Entertainment

Australian News: Inaugural FastForward Conference, The Basement Moves On, Homegrown Sells Out

Australian News: Inaugural FastForward Conference, The Basement Moves On, Homegrown Sells Out“Jim Beam Homegrown Festival”

Live Nation’s Roger Field To Speak At FastForward Australia

Roger Field, CEO of Live Nation Australasia (Australia and New Zealand), will be a keynote speaker at the sold-out, inaugural FastForward conference on the future of live music.

The meet, held in Amsterdam and London, makes its debut in Sydney April 12-13 and is the event’s first foray into the Asia Pacific region. 

Focused on new ideas and technology, other speakers from the live sector include Adam Bury, head of commercial at Perth Stadium; Jared Kristensen, CEO of event promotions software company Audience Republic; Mel Cheng, artist manager at Sydney management firm One Louder; Nathan Thompson, head of tour marketing at Live Nation Australia; and Esti Zilber, of the government’s music export body Sounds Australia, which stages showcases at trade events such as SXSW and The Great Escape.

Other speakers represent record label publishers, media, publicists, radio, streaming services, rights groups, artists and tech groups, among others.

Promoters Push For More Venues

New Zealand promoters are disappointed that there are no plans to build stadiums to draw international acts to other parts of the country. Most just play the country’s largest city, Auckland, which has appropriate venues.

But the recent Ed Sheeran tour extended to Dunedin, the seventh largest city, where 100,000 packed the Forsyte Barr Stadium over two nights. Reports say 60,000 were out-of-towners who injected NZ$50 million ($36.5 million) into the local economy.

Not surprisingly, promoters and local councillors have applied pressure on two other major cities as to plans for venues to draw major acts.

Christchurch, the third largest city, is still rebuilding after a series of 2011 earthquakes destroyed it. The main sporting ground, Lancaster Park, was damaged beyond repair and Rugby League Park was upgraded to seat 18,000. But neither are appropriate for concerts.

The city council of Wellington, the country’s capital and second-largest city, had been without a 10,000-12,000-capacity indoor arena to attract international music names. In part of its 2018-28 Long-Term Plan, costs were set at NZ$200 million ($145.9 million) with council pegging NZ$85 million ($62 million). However, in early April the council said construction would not start until 2025, leading to groans from the live industry and business community at the prospect of Wellington continuing to miss out for at least ten years.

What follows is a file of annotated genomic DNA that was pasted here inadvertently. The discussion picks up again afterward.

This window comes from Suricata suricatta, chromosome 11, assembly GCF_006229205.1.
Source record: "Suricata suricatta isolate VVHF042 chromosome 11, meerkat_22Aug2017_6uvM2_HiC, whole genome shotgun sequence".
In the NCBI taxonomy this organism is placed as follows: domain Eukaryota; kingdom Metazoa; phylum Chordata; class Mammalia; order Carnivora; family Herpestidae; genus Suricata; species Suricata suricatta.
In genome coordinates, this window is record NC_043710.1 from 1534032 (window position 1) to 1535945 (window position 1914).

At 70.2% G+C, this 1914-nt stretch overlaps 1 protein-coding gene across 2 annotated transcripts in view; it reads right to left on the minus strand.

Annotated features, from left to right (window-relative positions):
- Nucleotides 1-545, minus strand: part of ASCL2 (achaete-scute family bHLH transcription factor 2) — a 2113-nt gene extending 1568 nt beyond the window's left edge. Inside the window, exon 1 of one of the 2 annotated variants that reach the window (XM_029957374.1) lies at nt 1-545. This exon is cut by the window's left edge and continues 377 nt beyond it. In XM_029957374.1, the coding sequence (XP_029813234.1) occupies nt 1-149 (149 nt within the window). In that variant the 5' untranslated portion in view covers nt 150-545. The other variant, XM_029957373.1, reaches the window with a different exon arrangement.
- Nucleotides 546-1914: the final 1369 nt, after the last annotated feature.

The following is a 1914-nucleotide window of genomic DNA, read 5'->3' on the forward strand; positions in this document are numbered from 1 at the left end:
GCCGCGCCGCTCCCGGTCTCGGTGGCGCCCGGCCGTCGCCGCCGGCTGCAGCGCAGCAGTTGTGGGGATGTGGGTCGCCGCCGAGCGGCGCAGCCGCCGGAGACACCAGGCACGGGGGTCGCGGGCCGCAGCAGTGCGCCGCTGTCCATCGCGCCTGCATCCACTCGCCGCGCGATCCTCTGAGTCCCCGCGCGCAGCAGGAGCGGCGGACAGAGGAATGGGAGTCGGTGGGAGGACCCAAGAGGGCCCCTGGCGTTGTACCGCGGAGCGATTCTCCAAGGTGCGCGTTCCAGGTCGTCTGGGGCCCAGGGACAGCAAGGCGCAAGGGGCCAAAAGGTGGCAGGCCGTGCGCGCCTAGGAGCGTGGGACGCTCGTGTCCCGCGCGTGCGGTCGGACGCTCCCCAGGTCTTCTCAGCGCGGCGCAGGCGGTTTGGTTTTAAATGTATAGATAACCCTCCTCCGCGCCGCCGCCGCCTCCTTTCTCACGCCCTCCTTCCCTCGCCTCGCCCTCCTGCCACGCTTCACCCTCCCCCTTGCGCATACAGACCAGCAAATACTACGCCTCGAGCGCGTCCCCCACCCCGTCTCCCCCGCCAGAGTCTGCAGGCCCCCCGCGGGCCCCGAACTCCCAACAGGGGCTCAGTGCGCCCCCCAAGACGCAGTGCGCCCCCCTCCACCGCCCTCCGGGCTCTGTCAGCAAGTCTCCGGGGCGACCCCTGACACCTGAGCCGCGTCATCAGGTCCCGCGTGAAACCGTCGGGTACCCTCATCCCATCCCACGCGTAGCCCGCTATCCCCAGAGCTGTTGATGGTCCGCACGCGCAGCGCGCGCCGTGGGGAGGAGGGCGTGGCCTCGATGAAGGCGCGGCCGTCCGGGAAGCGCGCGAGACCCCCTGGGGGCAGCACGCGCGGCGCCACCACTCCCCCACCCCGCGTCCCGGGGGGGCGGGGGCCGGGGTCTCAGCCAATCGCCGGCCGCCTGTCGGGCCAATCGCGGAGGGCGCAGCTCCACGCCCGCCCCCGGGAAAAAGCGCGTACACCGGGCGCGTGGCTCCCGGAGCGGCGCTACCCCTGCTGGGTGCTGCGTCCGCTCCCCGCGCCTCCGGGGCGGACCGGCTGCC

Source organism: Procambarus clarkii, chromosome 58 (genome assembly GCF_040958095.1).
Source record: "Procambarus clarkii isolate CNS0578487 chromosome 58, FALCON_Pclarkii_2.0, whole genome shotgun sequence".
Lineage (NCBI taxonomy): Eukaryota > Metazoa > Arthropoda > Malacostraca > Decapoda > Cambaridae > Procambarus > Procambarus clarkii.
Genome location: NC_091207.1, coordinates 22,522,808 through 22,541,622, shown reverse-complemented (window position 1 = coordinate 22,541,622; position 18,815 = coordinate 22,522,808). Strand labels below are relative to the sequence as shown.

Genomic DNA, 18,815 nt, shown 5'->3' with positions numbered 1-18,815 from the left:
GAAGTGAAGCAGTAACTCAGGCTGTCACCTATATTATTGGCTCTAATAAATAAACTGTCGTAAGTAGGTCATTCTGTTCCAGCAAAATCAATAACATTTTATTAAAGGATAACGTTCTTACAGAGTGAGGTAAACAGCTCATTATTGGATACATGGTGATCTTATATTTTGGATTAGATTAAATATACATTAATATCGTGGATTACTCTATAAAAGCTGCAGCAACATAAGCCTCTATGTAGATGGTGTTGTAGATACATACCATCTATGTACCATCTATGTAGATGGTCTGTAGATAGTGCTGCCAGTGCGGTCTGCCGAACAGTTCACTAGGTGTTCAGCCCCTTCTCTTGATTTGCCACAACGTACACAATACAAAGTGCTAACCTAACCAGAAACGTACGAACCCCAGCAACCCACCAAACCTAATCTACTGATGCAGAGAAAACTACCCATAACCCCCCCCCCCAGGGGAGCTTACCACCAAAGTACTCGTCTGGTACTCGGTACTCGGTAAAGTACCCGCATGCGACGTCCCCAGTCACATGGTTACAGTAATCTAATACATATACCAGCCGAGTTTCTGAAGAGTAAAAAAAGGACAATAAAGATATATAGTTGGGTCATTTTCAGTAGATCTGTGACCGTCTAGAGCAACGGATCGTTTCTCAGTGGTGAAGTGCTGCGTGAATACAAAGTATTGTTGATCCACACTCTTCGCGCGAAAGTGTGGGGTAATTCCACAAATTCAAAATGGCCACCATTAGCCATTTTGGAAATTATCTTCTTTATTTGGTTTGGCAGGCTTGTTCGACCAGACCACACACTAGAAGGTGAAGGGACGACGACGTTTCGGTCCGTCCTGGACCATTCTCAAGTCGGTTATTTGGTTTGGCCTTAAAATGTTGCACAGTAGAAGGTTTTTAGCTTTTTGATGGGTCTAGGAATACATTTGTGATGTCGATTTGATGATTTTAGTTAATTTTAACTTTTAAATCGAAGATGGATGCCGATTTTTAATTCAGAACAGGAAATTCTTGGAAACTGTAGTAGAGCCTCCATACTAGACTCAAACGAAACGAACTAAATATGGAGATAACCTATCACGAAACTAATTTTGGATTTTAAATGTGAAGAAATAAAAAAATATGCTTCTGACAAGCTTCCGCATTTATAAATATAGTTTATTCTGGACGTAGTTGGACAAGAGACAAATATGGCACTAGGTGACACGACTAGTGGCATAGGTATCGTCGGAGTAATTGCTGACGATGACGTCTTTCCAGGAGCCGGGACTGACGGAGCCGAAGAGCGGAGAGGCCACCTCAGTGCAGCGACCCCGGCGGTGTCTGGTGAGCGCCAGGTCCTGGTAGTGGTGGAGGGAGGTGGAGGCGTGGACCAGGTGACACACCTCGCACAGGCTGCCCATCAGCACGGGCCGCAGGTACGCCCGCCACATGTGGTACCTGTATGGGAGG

Sydney’s The Basement To Continue At New Site

Owners of Sydney’s longest-running music venue, The Basement, have rushed out a statement in the wake of speculation it was closing after 45 years, beginning in the ’70s as the premier jazz venue where all the international names visiting the city either did shows or joined late-night jam sessions.

The club will continue but it is moving from its current site in Circular Quay.

According to their statement, “There is no doubt that support for live music in Sydney has shifted over the years and we have worked with the property manager, AMP Capital for more than six months on a transition, mutually agreeing to end the lease ahead of its expiry.

“To be clear, the current premises no longer works for The Basement and AMP Capital has not kicked us out, but rather supported us during this change.”

A new home has not been finalised. It is not sure when the club will shutter in Circular Quay, but no listings are on its Facebook page after April 21.

Dave Faulkner of the Hoodoo Gurus said the club’s predicament “represents in a microcosm what is happening around the state and around the city. The city is dying as a cultural place. Sydney has been doing everything it can to destroy all those places of entertainment and to turn them into apartment buildings.”

Homegrown Draws Sell-Out Crowd Despite Rain

In its eleventh year, the Homegrown Festival – which only books New Zealand acts – drew a sell-out crowd of 20,000 to Wellington’s waterfront despite early rain April 7.

Event organisers said it started off slowly because of the rain but it settled in. The event brought in $7.2 million ($5.2 million) to the city, with 77 percent of the crowd coming from outside.

Acts included Fat Freddy’s Drop, Shapeshifter, Katchafire, Dave Dobbyn, R&B singer-songwriter Stan Walker – who revealed he’d had cancer surgery — and a rare appearance by reggae band Kora.

The rain was not the only drama for Homegrown. Forty-five patrons discovered they had been scammed with fake tickets. Promoters also resisted calls from drug-testing advocates to conduct tests on site, saying they would be left legally vulnerable.

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